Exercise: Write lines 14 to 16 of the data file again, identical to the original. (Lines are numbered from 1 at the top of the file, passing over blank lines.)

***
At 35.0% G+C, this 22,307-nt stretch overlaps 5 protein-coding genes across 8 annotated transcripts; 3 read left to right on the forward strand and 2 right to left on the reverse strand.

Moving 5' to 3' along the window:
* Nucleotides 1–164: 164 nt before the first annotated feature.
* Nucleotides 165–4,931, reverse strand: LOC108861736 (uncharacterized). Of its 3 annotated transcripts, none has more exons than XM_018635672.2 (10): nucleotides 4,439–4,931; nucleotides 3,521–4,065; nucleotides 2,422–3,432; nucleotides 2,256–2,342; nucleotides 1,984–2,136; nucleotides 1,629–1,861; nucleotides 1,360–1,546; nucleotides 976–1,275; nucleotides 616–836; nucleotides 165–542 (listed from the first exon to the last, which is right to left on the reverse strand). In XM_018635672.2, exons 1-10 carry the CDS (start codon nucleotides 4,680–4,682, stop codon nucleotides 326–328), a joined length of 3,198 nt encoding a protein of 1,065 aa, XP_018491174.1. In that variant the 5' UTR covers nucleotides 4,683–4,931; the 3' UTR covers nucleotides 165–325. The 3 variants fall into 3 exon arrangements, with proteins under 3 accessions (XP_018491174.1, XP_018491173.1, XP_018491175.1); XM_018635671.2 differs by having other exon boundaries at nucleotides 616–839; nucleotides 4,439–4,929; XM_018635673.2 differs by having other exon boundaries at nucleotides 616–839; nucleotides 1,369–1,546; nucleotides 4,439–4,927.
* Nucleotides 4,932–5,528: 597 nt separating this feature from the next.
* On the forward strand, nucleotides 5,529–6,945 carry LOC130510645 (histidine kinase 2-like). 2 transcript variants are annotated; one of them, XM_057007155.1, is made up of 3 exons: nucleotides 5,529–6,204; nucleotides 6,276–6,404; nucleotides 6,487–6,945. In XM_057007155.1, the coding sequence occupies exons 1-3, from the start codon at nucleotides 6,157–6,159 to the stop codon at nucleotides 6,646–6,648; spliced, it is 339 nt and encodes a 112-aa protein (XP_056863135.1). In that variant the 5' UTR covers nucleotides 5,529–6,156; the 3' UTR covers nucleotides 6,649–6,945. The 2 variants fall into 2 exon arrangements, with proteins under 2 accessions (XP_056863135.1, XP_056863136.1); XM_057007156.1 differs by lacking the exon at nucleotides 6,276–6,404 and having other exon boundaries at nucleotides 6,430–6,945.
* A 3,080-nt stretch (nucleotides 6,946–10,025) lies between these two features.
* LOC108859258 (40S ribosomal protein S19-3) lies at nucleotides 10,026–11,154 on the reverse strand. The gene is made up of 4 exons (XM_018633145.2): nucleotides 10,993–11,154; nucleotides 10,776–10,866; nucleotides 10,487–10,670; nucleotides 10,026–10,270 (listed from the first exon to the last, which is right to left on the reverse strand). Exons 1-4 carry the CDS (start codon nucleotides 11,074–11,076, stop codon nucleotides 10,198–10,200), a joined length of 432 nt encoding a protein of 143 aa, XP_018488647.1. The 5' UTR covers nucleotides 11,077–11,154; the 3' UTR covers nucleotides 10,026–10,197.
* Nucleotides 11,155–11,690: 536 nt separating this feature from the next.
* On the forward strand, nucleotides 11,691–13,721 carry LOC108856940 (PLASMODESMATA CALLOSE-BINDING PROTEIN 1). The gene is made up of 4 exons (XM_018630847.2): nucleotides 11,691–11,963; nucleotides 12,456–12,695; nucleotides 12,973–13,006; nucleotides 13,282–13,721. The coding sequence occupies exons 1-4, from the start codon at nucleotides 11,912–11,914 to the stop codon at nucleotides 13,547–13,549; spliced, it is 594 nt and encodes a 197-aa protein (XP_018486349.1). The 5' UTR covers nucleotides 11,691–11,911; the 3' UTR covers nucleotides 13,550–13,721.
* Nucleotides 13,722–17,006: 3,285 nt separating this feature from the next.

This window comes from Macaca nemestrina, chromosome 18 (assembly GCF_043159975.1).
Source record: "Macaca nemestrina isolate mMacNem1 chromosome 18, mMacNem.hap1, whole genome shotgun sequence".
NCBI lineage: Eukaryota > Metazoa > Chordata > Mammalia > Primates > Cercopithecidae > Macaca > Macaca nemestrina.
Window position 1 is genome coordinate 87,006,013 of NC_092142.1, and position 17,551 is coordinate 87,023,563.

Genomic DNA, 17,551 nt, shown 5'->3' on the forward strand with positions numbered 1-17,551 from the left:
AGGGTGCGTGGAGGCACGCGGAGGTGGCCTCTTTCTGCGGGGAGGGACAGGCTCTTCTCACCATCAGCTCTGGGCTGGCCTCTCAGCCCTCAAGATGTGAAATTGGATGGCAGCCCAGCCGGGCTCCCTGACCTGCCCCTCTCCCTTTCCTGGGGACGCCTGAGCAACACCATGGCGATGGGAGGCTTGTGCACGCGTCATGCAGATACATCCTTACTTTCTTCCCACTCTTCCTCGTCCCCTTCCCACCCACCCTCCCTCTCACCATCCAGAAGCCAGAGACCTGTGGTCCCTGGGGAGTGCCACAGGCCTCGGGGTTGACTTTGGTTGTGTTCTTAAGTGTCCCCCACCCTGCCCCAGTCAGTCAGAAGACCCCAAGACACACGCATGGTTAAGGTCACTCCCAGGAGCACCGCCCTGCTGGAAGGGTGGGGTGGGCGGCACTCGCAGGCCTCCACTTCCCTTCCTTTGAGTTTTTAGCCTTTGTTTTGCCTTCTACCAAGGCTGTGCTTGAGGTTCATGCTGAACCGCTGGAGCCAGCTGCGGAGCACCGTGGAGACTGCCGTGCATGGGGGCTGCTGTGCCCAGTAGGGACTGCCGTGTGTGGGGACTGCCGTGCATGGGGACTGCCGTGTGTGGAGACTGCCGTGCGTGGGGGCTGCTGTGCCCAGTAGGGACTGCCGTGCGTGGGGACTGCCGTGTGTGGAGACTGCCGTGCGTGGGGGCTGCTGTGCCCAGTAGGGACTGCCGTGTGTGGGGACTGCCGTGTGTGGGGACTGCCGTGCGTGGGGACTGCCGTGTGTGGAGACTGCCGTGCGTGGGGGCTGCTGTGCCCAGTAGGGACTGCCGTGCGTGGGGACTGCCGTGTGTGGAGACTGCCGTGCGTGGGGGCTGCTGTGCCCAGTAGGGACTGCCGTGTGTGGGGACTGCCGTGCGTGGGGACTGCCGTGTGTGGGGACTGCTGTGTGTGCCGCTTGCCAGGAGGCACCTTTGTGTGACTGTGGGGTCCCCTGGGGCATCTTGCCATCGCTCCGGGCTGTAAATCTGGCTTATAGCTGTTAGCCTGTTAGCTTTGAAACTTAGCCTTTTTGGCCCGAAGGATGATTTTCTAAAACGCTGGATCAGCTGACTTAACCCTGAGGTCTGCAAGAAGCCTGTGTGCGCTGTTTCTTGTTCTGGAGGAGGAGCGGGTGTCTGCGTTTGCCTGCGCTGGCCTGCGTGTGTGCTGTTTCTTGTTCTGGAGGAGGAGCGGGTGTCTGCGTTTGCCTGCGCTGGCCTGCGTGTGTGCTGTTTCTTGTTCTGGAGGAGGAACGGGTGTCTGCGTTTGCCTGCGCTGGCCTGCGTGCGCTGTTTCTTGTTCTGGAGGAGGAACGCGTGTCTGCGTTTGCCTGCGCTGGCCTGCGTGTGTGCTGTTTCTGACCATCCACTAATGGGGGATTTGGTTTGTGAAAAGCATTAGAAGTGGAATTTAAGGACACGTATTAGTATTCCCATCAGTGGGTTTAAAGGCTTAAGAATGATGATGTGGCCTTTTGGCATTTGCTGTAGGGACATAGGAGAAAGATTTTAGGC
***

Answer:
NCBI lineage: Eukaryota > Metazoa > Chordata > Mammalia > Primates > Cercopithecidae > Macaca > Macaca nemestrina.
Window position 1 is genome coordinate 87,006,013 of NC_092142.1, and position 17,551 is coordinate 87,023,563.

Genomic DNA, 17,551 nt, shown 5'->3' on the forward strand with positions numbered 1-17,551 from the left: